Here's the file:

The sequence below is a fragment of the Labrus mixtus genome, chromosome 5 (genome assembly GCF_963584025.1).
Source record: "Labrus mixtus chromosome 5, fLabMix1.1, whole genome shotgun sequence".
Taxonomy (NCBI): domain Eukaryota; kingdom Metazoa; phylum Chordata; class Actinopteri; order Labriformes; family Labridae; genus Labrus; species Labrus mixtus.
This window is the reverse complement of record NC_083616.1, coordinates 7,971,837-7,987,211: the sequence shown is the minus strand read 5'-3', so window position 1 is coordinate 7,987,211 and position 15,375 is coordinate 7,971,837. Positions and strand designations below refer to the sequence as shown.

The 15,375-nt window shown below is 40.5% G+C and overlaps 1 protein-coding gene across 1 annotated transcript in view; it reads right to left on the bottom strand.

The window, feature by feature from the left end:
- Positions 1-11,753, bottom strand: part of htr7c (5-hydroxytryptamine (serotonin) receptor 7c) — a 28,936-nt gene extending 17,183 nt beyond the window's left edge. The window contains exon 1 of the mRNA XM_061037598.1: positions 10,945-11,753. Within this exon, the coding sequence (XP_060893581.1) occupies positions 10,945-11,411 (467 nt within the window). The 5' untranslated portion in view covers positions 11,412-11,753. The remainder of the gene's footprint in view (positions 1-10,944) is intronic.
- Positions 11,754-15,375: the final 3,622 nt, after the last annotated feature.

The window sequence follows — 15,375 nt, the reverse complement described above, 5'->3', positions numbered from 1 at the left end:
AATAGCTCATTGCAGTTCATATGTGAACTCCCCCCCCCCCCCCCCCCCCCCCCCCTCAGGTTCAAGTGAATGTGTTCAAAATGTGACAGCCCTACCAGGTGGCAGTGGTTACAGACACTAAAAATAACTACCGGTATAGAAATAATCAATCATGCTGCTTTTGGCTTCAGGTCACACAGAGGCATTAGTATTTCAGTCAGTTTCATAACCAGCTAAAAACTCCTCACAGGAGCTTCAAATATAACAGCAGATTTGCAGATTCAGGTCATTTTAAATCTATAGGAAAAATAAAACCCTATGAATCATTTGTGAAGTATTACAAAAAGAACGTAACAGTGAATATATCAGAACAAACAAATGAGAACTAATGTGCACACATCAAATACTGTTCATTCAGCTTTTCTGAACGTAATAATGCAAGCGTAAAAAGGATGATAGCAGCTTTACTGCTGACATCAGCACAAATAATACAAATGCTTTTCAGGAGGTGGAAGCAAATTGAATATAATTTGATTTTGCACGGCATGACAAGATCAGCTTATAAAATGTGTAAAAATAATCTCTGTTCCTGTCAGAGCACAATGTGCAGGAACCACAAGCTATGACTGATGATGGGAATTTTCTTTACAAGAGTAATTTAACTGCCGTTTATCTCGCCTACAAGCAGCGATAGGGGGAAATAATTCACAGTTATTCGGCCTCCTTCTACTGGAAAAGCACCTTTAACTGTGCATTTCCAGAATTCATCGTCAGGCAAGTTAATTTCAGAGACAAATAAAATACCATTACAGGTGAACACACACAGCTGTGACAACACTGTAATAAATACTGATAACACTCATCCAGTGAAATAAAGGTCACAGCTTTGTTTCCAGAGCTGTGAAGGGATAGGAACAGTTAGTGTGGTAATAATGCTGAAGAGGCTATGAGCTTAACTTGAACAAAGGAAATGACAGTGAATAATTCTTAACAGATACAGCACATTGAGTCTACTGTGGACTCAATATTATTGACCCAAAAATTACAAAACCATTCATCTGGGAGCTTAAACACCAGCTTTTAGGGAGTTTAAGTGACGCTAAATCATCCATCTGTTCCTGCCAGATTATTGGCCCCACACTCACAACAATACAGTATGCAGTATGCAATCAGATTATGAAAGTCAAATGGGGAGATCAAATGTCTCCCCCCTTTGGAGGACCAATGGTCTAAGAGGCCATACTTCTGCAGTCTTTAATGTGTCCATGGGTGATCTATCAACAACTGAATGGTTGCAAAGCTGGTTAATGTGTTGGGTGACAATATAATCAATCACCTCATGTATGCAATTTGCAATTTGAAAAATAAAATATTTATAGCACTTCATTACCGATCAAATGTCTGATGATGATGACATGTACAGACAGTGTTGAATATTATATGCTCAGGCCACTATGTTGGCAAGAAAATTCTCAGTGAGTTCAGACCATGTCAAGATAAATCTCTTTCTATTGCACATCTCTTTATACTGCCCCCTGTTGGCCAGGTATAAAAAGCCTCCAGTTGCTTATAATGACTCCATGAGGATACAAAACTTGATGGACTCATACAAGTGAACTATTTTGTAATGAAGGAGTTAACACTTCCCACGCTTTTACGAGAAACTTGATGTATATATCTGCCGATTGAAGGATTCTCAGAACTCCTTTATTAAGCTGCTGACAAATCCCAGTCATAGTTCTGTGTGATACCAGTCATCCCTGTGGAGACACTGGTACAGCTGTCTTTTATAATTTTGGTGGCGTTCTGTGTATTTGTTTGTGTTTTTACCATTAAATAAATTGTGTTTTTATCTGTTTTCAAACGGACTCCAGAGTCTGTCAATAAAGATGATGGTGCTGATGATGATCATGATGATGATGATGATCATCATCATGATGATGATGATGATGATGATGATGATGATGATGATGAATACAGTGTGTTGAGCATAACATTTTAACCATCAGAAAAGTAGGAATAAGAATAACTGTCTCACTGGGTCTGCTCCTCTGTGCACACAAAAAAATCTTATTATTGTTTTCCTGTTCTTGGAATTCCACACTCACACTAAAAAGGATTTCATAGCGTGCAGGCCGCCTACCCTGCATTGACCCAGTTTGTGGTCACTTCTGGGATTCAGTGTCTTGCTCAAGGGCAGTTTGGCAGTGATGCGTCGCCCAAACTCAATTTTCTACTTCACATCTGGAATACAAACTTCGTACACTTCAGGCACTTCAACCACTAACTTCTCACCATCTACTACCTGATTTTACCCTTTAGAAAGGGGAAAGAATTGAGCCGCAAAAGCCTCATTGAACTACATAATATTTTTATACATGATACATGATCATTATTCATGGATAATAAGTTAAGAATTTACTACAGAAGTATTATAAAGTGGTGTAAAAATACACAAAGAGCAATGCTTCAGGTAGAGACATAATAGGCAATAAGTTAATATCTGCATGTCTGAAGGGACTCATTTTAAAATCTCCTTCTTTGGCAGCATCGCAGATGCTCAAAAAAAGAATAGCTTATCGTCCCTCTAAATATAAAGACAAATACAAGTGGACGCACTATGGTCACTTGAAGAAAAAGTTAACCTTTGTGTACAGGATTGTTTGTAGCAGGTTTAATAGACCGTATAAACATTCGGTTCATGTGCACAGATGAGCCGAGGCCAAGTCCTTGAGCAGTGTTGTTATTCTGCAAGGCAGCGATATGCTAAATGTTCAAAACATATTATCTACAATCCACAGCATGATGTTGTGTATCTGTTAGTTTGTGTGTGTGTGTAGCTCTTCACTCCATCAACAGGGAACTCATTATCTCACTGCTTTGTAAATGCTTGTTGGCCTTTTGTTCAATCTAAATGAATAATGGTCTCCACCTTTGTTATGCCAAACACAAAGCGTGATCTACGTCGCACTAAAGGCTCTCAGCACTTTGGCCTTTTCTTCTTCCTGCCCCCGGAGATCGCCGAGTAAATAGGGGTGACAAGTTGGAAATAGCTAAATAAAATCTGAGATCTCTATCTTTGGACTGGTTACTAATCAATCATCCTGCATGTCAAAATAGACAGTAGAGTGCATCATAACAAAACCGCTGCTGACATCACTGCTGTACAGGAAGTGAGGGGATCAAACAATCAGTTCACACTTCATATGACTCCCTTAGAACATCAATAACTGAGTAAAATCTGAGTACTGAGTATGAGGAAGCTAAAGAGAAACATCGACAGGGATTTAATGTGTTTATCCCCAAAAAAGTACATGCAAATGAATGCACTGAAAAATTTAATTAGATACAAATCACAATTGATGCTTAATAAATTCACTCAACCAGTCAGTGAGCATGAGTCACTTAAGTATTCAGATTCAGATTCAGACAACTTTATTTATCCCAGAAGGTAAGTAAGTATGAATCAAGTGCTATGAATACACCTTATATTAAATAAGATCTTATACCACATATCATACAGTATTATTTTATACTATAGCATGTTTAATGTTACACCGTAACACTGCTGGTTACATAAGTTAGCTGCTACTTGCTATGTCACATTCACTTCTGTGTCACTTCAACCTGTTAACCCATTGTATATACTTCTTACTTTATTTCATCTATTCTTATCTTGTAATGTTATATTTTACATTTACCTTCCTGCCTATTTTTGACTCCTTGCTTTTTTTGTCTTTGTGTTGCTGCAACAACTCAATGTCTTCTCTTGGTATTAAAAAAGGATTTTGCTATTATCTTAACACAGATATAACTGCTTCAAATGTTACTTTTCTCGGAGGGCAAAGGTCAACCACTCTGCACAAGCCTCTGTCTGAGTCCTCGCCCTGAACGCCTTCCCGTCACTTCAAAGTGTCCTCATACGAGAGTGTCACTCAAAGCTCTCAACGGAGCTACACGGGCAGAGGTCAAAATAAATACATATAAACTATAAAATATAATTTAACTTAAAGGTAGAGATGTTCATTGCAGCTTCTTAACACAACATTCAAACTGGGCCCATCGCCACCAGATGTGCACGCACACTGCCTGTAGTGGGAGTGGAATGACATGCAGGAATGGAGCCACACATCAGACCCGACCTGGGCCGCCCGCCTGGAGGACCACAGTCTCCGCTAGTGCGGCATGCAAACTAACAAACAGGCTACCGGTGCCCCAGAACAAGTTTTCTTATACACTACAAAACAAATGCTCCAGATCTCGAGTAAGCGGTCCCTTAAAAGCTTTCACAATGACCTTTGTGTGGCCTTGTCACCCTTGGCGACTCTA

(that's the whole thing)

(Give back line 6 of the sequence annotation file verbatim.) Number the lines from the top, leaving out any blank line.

The window, feature by feature from the left end: